Hyphenated Spine Labels
Guidelines for Hyphenating Literary Biographies and Edited Collections
Cast a wide net when classifying books in the 800s. Follow the general guidelines for attaching form facets (i.e., novels in 8X3, essays in 8X4), but aim to group related material under the same number as much as possible. Basically, when new literary histories/critiques come in, think broadly about where best to put them. Derivative works that look at a particular author’s themes or legacy often go best alongside the biographies of the original writer rather than under the first three letters of the critic’s name. A few examples:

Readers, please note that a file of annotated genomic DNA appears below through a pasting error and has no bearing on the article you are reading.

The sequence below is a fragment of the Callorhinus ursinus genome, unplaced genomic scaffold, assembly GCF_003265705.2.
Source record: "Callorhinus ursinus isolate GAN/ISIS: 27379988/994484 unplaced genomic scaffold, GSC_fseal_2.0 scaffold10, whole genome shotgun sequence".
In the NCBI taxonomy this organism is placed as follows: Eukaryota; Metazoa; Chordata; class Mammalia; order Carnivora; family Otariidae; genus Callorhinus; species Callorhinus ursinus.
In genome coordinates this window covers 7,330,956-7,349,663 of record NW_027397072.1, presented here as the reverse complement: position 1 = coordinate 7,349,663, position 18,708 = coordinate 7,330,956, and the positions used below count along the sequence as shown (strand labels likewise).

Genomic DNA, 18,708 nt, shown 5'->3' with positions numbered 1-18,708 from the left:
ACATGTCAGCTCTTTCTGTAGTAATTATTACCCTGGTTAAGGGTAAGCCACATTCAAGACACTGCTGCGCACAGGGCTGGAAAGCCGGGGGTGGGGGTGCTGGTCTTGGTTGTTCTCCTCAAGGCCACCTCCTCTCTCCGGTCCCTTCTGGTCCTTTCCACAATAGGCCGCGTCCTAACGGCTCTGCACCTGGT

- 1984 revisited: totalitarianism in our century, a collection of critical essays, doesn’t mention George Orwell by name. Use a two-part call number to shelve it next to our other works on him. Image below.
- Daniel Pipes takes a broad cultural look at The Satanic verses in The Rushdie affair: the novel, the ayatollah, and the west. Use a combination call number to put it next to any other books on Rushdie.
- We have several books on the Nancy Drew series. The character was launched by a publisher and the individual books have been ghostwritten by various authors over the years. To shelve them together, use the character’s name (Drew) as the grouping element. For example, Melanie Rehak’s book on the early writers of the series: 813.52 Dre Reh.